Meadow Vole: Lunchtime Visitor

By Derek Stoner, Conservation Project Coordinator

A Meadow Vole sitting under a picnic table at Ashland, chewing grasses with its sharp incisors. Image by Derek Stoner, May 15, 2012.

On May 15, we had a very interesting visitor to the staff picnic tables at Ashland Nature Center:  a Meadow Vole!

The small rodent showed no fear of humans and allowed for close approach.  With digital camera and video camera, I recorded the tiny rodent chewing on the grasses that it gathered with its tiny forepaws.   Typically Meadow Voles hide under the grass and leaf layer of dead vegetation, in order to avoid the eyes of predators. 

The Meadow Vole clutches the blade of grass in its right paw while it pushes the vegetation into its mouth. Image by Derek Stoner, May 15, 2012.

Meadow Voles are one of the most abundant small mammals that live in this region, and they are an incredibly important part of the food chain.   Studies have shown that they can occur at densities of more than 400 per acre!  Meadow Voles have a remarkable reproductive output that earns them the distinction of the world’s most prolific mammal. Females can breed when they are a month old and produce litters of 3-10 pups every three weeks for the rest of their lives.  A captive female produced 17 litters in one year!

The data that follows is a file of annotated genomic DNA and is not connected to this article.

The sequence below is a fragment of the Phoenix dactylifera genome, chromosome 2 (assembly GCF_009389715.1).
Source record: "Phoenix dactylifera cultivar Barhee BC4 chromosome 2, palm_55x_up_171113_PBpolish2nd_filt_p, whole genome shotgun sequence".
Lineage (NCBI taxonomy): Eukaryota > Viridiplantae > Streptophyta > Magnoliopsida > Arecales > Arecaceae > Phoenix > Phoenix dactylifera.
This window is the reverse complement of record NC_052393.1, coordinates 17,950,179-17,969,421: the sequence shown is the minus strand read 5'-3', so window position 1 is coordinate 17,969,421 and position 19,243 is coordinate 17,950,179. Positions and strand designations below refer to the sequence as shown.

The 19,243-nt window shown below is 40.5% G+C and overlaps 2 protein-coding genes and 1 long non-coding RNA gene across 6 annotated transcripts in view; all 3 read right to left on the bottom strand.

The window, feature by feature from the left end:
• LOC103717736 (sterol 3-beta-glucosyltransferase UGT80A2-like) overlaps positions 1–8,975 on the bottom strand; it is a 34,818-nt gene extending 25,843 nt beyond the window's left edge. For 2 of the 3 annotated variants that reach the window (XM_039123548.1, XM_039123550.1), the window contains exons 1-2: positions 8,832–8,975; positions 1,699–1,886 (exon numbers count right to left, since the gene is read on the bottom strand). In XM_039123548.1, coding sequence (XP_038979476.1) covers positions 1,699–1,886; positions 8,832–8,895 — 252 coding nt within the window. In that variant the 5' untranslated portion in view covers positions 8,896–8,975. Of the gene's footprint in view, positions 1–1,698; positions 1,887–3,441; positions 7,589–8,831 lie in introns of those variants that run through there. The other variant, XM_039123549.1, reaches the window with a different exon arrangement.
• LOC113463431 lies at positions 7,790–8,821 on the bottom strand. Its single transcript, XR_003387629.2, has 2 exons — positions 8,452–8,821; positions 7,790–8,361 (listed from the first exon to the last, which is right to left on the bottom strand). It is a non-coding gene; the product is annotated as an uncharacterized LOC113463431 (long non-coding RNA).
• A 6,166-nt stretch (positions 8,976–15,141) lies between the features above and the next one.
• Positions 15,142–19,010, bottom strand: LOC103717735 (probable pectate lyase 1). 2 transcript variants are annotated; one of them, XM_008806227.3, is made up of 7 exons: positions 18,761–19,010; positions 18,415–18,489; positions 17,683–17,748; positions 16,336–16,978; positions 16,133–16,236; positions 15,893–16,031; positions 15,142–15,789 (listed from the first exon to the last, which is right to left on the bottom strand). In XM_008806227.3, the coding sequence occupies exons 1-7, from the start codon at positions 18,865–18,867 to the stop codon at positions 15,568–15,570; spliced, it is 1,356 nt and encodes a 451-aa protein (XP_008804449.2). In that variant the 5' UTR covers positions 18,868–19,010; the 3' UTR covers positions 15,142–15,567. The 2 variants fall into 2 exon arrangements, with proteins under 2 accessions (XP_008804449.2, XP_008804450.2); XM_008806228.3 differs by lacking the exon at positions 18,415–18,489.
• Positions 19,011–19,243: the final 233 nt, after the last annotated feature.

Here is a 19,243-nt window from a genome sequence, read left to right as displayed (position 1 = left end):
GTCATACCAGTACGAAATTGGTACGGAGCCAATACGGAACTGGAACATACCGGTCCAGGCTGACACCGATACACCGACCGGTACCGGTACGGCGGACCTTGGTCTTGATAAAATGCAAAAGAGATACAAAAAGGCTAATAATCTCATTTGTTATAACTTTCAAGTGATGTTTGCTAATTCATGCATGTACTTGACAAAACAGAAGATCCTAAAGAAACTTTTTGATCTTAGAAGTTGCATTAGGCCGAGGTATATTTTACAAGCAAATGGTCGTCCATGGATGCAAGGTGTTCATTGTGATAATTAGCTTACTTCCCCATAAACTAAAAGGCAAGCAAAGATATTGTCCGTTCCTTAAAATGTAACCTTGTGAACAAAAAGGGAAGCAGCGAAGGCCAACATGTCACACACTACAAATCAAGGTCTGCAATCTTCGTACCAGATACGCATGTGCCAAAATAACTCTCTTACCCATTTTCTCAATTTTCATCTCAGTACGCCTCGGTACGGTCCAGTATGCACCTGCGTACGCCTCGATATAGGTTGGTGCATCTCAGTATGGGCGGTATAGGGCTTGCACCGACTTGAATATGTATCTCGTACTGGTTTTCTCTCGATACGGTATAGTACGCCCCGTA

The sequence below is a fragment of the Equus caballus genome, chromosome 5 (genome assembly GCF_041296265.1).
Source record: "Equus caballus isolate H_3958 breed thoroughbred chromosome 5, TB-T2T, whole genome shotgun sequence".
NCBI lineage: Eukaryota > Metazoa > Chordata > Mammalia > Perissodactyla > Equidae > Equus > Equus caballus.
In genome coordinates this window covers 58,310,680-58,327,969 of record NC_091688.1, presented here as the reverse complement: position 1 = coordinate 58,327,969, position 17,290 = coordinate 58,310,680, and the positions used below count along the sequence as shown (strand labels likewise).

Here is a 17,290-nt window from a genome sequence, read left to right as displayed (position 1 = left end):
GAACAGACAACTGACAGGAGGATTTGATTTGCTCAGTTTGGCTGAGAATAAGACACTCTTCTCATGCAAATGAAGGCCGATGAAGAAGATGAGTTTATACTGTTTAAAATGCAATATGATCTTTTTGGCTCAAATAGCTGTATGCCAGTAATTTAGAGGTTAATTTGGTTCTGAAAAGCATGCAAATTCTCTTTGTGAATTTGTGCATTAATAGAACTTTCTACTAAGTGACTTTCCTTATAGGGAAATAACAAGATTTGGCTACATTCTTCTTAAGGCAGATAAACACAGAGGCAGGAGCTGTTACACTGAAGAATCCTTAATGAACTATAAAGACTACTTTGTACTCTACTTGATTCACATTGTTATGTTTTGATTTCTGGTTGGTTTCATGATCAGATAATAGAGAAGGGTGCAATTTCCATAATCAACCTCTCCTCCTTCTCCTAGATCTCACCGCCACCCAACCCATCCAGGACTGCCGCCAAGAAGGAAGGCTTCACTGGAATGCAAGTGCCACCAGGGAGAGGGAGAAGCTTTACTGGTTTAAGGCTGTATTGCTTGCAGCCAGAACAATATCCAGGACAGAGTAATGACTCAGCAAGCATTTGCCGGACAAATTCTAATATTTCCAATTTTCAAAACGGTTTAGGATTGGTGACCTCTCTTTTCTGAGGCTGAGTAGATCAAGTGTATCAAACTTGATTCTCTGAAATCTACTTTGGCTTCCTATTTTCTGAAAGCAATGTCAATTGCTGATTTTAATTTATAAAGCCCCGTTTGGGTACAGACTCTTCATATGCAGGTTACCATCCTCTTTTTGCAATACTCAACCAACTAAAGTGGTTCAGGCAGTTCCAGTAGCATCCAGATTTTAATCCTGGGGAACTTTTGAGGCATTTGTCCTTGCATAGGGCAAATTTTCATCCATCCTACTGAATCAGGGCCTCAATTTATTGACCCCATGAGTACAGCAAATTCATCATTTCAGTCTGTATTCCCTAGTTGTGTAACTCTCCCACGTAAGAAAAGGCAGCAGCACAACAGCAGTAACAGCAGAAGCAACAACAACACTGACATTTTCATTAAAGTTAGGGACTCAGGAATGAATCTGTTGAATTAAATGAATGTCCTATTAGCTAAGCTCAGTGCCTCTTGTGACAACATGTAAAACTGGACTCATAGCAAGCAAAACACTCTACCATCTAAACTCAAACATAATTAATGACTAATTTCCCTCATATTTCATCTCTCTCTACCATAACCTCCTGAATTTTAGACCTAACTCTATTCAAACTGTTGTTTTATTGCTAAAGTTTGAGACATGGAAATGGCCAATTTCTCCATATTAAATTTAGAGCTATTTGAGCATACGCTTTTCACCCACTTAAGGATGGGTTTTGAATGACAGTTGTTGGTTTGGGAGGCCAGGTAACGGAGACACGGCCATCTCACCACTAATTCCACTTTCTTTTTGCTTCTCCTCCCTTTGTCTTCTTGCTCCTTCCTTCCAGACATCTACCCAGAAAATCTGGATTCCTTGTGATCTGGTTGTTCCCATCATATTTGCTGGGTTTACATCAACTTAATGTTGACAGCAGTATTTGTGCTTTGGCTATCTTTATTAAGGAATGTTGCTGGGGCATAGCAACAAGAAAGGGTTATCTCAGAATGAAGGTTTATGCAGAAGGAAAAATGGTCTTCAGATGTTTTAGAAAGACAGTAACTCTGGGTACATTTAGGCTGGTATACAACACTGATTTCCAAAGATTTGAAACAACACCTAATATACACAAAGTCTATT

Animals like Red Foxes, Striped Skunks, Red-tailed Hawks, Great-horned Owls, Barred Owls, and  Barn Owls all rely heavily on Meadow Voles as a prey item.  These rodents are perfect “protein packages” that supply the majority of meat to predators in our local meadow ecosystems.   

Enjoy this video of the Meadow Vole munching away under the lunch table– matched to appropriate music for this mysterious hero of meadow habitats!

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